Restaurant Review: Chloe
Haidar Karoum brings a hyper-eclectic mix of share plates to Navy Yard.
You may have noticed a trend growing among restaurants, in which chefs abandon a focus on cuisine or theme and simply center a menu around what they like to eat. When I was in culinary school, I tried this approach for my final project—a menu that included Crisfield-inspired crab Norfolk next to my grandmother’s polenta. I got a C. My teacher was probably right—it’s a rare chef who can seamlessly pull off this kind of culinary dilettantism; too often it comes across as lazy planning or a show of ego.
At Haidar Karoum’s Navy Yard restaurant, Chloe, the chef says he went with a hyper-eclectic menu because he “didn’t want to get stuck in one genre.” But here’s the thing—in his hands, a Vietnamese-accented roast chicken makes total sense sharing a table with Scandinavian-inspired broiled oysters. Many dishes are that fully realized.
That’s no accident. Karoum has been honing his skills in other people’s kitchens for a long time. In the ’90s, he worked for Michel Richard—otherwise known as “Captain Crunch”—at Citronelle, where he learned to play with texture. Then he spent seven years absorbing the seasons-are-everything lessons of Nora Pouillon. After that, the late Mark Kuller gave him free rein to master a variety of cuisines—Spanish at Estadio, Vietnamese and Thai at Doi Moi, and fine-dining plates at Proof.
And then there was his upbringing—an Irish mother and Lebanese father who exposed him to the cuisines of Europe during summer breaks, plus a Bailey’s Crossroads home base that was a few miles from both Annandale’s Koreatown and Falls Church’s Vietnamese Eden Center.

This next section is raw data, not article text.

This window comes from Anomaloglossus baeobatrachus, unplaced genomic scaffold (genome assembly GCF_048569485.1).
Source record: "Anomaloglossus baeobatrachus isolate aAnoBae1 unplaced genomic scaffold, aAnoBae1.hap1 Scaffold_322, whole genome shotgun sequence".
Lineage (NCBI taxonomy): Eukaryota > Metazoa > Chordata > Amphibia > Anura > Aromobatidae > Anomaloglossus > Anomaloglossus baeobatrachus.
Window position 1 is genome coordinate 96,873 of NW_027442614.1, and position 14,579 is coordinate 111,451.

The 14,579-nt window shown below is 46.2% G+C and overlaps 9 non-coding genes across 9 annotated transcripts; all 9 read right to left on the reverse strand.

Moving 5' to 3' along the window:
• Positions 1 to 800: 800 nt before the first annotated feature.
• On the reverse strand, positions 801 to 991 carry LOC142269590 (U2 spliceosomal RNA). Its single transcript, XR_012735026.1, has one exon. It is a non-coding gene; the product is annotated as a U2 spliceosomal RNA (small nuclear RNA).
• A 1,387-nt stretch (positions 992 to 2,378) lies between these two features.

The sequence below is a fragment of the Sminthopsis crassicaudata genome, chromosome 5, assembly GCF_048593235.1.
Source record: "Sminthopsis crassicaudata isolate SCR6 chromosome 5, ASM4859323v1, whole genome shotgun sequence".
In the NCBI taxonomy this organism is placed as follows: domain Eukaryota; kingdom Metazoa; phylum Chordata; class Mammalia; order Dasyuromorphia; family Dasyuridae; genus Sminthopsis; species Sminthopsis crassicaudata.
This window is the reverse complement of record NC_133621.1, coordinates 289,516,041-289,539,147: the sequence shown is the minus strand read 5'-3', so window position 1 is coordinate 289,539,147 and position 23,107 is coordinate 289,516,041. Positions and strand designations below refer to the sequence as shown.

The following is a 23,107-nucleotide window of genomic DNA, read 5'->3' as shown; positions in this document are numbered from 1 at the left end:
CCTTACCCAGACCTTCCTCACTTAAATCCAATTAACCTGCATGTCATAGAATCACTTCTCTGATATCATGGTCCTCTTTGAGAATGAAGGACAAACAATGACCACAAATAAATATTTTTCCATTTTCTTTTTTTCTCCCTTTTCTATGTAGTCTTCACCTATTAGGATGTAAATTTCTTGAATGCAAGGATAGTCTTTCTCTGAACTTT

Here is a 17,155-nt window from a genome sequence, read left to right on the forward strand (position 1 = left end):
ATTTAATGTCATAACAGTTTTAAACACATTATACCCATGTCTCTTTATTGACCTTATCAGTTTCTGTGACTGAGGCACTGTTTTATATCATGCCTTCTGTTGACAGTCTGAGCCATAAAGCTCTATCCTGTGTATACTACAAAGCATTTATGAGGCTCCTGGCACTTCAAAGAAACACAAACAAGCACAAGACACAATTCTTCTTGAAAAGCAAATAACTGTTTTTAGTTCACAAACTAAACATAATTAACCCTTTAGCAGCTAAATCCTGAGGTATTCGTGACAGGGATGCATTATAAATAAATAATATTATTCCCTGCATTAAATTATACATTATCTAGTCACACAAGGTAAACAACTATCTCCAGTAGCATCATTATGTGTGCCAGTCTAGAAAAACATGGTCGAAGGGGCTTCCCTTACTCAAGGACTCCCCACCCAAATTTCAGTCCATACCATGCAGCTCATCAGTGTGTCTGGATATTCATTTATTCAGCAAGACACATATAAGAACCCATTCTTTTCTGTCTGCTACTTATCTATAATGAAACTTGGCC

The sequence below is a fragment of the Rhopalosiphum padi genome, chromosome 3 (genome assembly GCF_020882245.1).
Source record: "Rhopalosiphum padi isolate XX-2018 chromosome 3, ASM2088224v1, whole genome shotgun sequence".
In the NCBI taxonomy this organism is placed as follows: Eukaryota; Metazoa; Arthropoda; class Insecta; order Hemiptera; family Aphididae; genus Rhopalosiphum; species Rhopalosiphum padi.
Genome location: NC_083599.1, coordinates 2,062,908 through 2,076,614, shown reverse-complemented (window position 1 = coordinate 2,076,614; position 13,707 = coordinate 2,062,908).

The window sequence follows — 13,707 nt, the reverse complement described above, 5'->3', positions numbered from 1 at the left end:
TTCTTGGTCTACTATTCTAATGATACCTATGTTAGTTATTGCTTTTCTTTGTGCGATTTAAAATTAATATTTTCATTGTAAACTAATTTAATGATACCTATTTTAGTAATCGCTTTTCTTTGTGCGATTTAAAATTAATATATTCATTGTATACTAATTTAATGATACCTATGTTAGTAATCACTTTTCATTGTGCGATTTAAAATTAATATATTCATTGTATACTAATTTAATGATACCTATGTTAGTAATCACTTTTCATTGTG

Karoum’s plates at Chloe reflect all of that. There’s the fancified hummus—topped with buttered almonds and braised beef—that his dad used to make for guests. Karoum pairs it with a tangy naan made from a dough that swaps water for yogurt. A gorgeous cobia crudo sauced with nuoc cham gets a Richardian dash of crispy shallots and puffed rice. A beautifully crafted white sausage was inspired by the summers Karoum spent in Germany. You can also eat extremely well ordering vegetarian—flash-fried cauliflower in tahini (the top seller), stir-fried bok choy, or carrots with labneh.
A few plates lack the oomph of these standouts: A masa soup is bland, an Indian-accented cod is strangely shy on flavor, and desserts are a bit of an afterthought. But the hits outweigh the misses. If this is how Karoum likes to eat, I’m in.
This article appeared in the April 2018 issue of Washingtonian.